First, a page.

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The CrossCultural Care Survey to Assess Cultural Competency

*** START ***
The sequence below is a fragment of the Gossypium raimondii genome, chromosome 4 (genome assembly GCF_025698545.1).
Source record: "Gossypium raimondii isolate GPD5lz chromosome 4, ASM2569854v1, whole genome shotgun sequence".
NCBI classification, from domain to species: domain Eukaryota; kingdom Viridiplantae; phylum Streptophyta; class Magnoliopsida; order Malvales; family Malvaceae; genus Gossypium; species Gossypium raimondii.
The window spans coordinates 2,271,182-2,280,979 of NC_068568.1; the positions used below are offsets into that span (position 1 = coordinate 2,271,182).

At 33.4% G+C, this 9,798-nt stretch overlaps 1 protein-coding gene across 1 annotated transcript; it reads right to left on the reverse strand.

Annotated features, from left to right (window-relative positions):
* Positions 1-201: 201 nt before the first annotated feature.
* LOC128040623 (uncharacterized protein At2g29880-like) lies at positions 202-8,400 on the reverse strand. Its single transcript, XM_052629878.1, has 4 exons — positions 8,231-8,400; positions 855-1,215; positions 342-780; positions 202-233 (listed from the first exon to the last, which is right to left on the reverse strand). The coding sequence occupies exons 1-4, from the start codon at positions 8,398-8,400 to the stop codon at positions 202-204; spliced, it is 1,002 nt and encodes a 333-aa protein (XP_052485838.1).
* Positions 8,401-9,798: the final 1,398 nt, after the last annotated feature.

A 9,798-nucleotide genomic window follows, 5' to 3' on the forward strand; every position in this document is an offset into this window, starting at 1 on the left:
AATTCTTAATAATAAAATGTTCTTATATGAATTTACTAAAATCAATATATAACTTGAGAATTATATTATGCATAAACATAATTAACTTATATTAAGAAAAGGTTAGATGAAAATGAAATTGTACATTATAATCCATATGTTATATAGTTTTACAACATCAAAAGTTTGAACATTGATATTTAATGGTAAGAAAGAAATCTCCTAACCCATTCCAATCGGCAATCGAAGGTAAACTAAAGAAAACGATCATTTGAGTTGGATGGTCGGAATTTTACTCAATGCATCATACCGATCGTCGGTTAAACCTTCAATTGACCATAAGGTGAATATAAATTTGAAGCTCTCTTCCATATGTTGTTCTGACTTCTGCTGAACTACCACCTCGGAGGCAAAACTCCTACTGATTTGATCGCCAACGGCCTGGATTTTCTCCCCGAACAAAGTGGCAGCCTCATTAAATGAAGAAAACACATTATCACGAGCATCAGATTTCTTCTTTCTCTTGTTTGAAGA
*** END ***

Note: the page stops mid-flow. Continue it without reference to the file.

The Cross-Cultural Care Survey to Assess Cultural CompetencyAbstractThe essay aims to present a brief written summary of a journal article’s content and one written question on the implications for practice in the student’s area of health care, which is health management. The article to be summarized for this purpose is entitled Using the Cross-Cultural Care Survey to Assess Cultural Competency in Graduate Medical Education written by Chun, et.al. and published in the Journal of Graduate Medical Education in March 2010. Using the Cross-Cultural Care Survey to Assess Cultural Competencyin Graduate Medical EducationSummary of the Article The article entitled Using the Cross-Cultural Care Survey to Assess Cultural Competencyin Graduate Medical Education written by Chun, Yamada, Hun, Hew and Tasaka (2010) proffered pertinent issues relative to assessing appropriate tools to measure the competencies of resident physicians in addressing multicultural concerns affecting diverse patients across various cultural orientations. Chun, et.al. used the Cross-Cultural Care Survey (CCCS) as the multidimensional tool to assess knowledge (preparedness),skill, attitudes, and quantity of cultural content integratedinto a resident training program (Chun, Yamada, Huh, Hew, Tasaka, 2010, p. 97). As explicitly indicated, the authors primary objective for conducting the study was identified as enhancing the feasibility and further provide support for thevalidity and reliability of this tool for use in assessingcultural competency among residents across specialties. The authors first a sought the approval for revising the CCCS to enhance comprehensive ability and to update the applicability of the survey to current knowledge, attitudes and skills identified in the health care setting. The survey was conducted using 84 participants who are residents of four identified specialties located in a community-based health institution. As disclosed, two relevant variables were used in the study, to wit: (1) whether residents were able to treat patients who speaka language other than English, and (2) whether they wereborn in the United States or another country. An additionalsection asked participants about the extent of cross-culturalcare training beyond medical school (Chun, Yamada, Huh, Hew, Tasaka, 2010, p. 97). The results of the study revealed that the CCCS was a valid and effectively reliable tool in measuring the preparedness of the residents in addressing and providing health care to the diverse cultural needs of the patients. In detail, the following findings were eminent: The CCCS assesses residents’ perceived culturalcompetence in the 3 arenas most often represented inmodels of cross-cultural care: (1) self-reported knowledge asreflected in preparedness to treat specific types of patients,manage specific issues and situations, or to provide certainservices. (2) self-assessment of skills. and (3) attitudes aboutthe importance of cross-cultural care and desire to workwith diverse patient populations (Chun, Yamada, Huh, Hew, Tasaka, 2010, p. 99). Implications for designing training programs on cultural competence and appropriate limitations were likewise noted. as well as the need for future research in developing training programs that address culturally diverse patients.Implications for Practice The implications of the study are relevant in current delivery of health care and in managing health care practitioners with regards to the kind of cultural training needed to increase competencies, knowledge and attitudes towards cultural diversity of patients. As revealed, increased training, in conjunction with good role models contribute to increased development of skills that address cultural competence in health care. However, it was also emphasized that the kinds of training approaches need to be evaluated to ensure their effectiveness in developing competency levels. The question therefore that one developed is: In the area of health management, what particular approach in training for improving cultural competency would be deemed most effective to work with culturally diverse patients?ReferenceChun, M., Yamada, A., Huh, J., Hew, C., Tasaka, S. (2010). Using the Cross-Cultural Care Survey to Assess Cultural Competency in Graduate Medical Education. Journal of Graduate Medical Education, Vol. 2, No. 1, 96-101. Retrieved 26 February 2012, from

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